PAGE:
From £23,830
Top-spec Alhambra is a fine car, but it’s only worth paying for if you need the extra power

Our Verdict

Seat Alhambra

The Seat Alhambra refined and extremely competent seven seat MPV, but it is short on flair

13 November 2010

What is it?

Having tested two versions of the new Alhambra on the international launch, this is a chance to try both the car in the UK, and the third and final engine in the initial line-up.

The question is, though, do you need the higher-powered diesel? It adds 30bhp and 22lb ft of torque over the 2.0 TDI 140, but it costs £1230 and pushes emissions up to 154g/km and the benefit-in-kind tax up by one percentage point.

See pics of the Seat Alhambra in action

What’s it like?

On the road, the extra performance is obvious and useful, especially when accelerating at motorway speeds. However, the lower-powered engine is fractionally more refined. If you are likely to use the Alhambra’s maximum seating capacity often and go long distances, the trade-off is probably worth considering, but for lighter use the TDI 140 is the engine to go for.

Apart from some wind noise, the ride is pleasing and well controlled, if slightly nuggety on the 17in wheels fitted here. It’s not as engaging to drive as the S-Max/Galaxy but it still makes fine family transport.

Should I buy one?

At £26,500 (or £27,735 for the six-speed DSG model tested here), the 168bhp version of the common-rail 2.0 TDI is the most expensive Alhambra. The equivalent VW Sharan costs £28,955 and the Ford Galaxy £28,545, so opting for the Seat is not the bargain it once was.

However, within the current Seat range, the new Alhambra represents the closest proxy for a VW. Given that, more or less, you are getting the same solid-feeling, well constructed, versatile seven-seat MPV (both built in the same Portuguese factory), so £1200 is a worthwhile saving.

Jamie Corstorphine

Seat Alhambra 2.0 TDI 170 DSG SE

Price: £27,735; Top speed: 127mph; 0-62mph: 9.8sec; Economy: 47.9mpg (combined); CO2: 154g/km; Kerb weight: 1665kg; Engine: 4 cyls, 1968cc, turbodiesel; Power: 168bhp at 4200rpm; Torque: 258lb ft at 1750rpm; Gearbox: 6-spd dual-clutch auto

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Comments
4

16 November 2010

Test drove one this weekend (140 TDi DSG), the steering wheel did not have enough reach adjustment and I felt the performance (with 4 people) was just below acceptable for making progress. Maybe the 170 version tested here is sufficiently better in that respect. It was registering 34mpg average on the computer and had two rattles, it also seemed to suffer excessive wind noise for me. Basically it has good showroom appeal and a smart interior but I felt was a let down on the test drive.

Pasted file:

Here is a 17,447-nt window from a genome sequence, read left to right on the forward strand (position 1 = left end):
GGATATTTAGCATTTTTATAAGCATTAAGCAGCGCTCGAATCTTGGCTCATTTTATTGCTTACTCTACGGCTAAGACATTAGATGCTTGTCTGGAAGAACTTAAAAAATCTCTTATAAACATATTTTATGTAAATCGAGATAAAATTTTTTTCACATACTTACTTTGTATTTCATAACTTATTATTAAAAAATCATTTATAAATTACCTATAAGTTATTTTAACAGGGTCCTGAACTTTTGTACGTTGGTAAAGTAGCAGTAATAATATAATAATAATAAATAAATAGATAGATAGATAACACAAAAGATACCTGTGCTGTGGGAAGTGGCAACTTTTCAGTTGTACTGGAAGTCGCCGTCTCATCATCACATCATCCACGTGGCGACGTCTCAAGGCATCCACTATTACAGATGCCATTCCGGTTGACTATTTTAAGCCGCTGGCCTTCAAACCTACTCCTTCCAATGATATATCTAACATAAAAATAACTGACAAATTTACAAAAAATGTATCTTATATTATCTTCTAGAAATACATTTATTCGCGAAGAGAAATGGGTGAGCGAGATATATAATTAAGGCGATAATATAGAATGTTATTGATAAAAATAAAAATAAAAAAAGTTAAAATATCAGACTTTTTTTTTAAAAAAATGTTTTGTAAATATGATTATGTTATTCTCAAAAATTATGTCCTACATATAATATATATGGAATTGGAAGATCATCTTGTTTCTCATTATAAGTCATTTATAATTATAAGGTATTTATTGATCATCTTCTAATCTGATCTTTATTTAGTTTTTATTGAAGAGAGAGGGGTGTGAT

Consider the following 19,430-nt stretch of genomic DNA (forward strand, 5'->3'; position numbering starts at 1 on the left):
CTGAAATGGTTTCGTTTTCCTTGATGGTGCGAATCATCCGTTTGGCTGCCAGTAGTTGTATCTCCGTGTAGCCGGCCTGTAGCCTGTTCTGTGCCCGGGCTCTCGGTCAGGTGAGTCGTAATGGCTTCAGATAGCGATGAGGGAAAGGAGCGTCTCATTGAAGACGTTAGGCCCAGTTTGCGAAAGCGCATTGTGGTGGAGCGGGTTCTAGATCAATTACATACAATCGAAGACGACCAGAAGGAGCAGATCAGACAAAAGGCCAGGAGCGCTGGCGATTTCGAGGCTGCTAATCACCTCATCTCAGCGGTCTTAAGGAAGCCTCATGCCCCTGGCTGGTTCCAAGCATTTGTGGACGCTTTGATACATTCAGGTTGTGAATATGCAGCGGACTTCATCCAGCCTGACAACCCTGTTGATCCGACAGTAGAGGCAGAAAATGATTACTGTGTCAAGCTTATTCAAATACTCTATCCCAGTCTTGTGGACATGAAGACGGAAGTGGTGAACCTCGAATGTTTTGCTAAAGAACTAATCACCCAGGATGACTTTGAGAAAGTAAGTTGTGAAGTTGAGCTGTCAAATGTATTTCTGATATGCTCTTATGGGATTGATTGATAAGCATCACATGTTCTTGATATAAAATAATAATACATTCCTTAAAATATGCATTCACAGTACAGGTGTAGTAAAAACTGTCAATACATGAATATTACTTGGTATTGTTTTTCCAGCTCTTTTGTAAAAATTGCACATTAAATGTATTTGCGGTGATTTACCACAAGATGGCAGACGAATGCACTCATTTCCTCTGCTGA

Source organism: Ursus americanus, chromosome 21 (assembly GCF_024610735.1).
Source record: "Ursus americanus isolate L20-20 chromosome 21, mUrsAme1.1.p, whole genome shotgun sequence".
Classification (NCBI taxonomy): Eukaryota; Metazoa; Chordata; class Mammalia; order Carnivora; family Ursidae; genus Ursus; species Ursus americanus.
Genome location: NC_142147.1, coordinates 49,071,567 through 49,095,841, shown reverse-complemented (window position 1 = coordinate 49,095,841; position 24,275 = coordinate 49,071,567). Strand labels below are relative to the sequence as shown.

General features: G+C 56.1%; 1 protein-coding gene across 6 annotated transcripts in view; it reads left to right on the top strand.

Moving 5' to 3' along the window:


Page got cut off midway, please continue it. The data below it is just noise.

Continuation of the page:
16 November 2010

I also test drove a tdi140 SE, though with a manual box. I had the same issues as Phil . It's just not powerful enough when put to the use it is designed for.

The relative positioning of driver's seat and pedals and steering wheel and instrument binnacle is impossible to resolve for a 6 footer.

Stepping out of an S-Max, the steering is a bit numb and the body roll is noticeable, particularly as the seat sides are too broad and hardly bolstered at all.

Also, while the 3rd row is more comfortable than an S-Max/Galaxy, the 2nd row is less comfortable, because the drop from seat base to floor is too small. Adults will not be comfortable in the 2nd row for long distances. One step forwards, two steps back !

It also has, as standard, the annoying electronic handbrake logic encountered in the Passat. It won't release downhill unless you apply the footbrake. Illogical and always catching you out at traffic lights.

All the above criticisms apply equally to the Sharan. At least the Alhambra is cheaper: when you compare the detailed spec of the SE versions, the Alhambra is actually about £2.5k cheaper.

16 November 2010

p.s. Autocar, your review says you drove the SE model, you quote the SE price, but your tagline on the website front page suggests it's the top spec model, which will be SE Lux. The pictures show SE Lux spec (media pack, leather, panoramic roof etc). Unfortunately SE Lux spec hasn't been given a price in the UK yet, and can't be ordered. Can you clarify ?

16 November 2010

[quote morellomax]It also has, as standard, the annoying electronic handbrake logic encountered in the Passat. It won't release downhill unless you apply the footbrake. Illogical and always catching you out at traffic lights[/quote]

The electronic parking brake is designed to release automatically once you have the biting point but only if you have your seatbelt on. Once your seatbelt is on you can also use the Autohold function which effectively holds the car on the brakes when you come to a standstill allowing you to release your foot from the pedals, again once you have the biting point the brake will release. Once you get used to it they are very easy to live with.

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